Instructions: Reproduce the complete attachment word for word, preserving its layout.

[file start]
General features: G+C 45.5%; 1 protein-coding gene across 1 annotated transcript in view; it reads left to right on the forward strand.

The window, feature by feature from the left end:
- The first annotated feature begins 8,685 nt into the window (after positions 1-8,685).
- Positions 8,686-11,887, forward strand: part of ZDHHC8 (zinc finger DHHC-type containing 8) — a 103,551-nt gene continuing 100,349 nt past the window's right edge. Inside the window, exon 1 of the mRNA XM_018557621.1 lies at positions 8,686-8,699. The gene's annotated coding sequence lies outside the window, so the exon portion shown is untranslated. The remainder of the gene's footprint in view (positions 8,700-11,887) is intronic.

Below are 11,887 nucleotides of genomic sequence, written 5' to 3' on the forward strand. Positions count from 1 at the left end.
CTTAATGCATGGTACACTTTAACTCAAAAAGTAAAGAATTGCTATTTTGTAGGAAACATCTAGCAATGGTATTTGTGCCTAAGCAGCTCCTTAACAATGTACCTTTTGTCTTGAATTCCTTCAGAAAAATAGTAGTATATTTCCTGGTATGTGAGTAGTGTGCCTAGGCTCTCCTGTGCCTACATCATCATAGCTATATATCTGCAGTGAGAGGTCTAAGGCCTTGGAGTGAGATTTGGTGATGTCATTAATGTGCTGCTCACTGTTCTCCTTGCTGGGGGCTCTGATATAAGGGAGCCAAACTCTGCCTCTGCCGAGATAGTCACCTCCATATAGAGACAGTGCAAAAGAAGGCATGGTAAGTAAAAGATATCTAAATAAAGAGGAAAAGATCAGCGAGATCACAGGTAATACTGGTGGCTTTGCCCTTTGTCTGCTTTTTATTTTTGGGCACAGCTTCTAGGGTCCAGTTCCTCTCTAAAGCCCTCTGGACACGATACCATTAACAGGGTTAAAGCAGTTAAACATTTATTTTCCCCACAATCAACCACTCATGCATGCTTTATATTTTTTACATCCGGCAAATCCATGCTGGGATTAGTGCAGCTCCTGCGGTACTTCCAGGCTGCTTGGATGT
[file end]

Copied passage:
General features: G+C 45.5%; 1 protein-coding gene across 1 annotated transcript in view; it reads left to right on the forward strand.

The window, feature by feature from the left end:
- The first annotated feature begins 8,685 nt into the window (after positions 1-8,685).
- Positions 8,686-11,887, forward strand: part of ZDHHC8 (zinc finger DHHC-type containing 8) — a 103,551-nt gene continuing 100,349 nt past the window's right edge. Inside the window, exon 1 of the mRNA XM_018557621.1 lies at positions 8,686-8,699. The gene's annotated coding sequence lies outside the window, so the exon portion shown is untranslated. The remainder of the gene's footprint in view (positions 8,700-11,887) is intronic.

Below are 11,887 nucleotides of genomic sequence, written 5' to 3' on the forward strand. Positions count from 1 at the left end.
CTTAATGCATGGTACACTTTAACTCAAAAAGTAAAGAATTGCTATTTTGTAGGAAACATCTAGCAATGGTATTTGTGCCTAAGCAGCTCCTTAACAATGTACCTTTTGTCTTGAATTCCTTCAGAAAAATAGTAGTATATTTCCTGGTATGTGAGTAGTGTGCCTAGGCTCTCCTGTGCCTACATCATCATAGCTATATATCTGCAGTGAGAGGTCTAAGGCCTTGGAGTGAGATTTGGTGATGTCATTAATGTGCTGCTCACTGTTCTCCTTGCTGGGGGCTCTGATATAAGGGAGCCAAACTCTGCCTCTGCCGAGATAGTCACCTCCATATAGAGACAGTGCAAAAGAAGGCATGGTAAGTAAAAGATATCTAAATAAAGAGGAAAAGATCAGCGAGATCACAGGTAATACTGGTGGCTTTGCCCTTTGTCTGCTTTTTATTTTTGGGCACAGCTTCTAGGGTCCAGTTCCTCTCTAAAGCCCTCTGGACACGATACCATTAACAGGGTTAAAGCAGTTAAACATTTATTTTCCCCACAATCAACCACTCATGCATGCTTTATATTTTTTACATCCGGCAAATCCATGCTGGGATTAGTGCAGCTCCTGCGGTACTTCCAGGCTGCTTGGATGT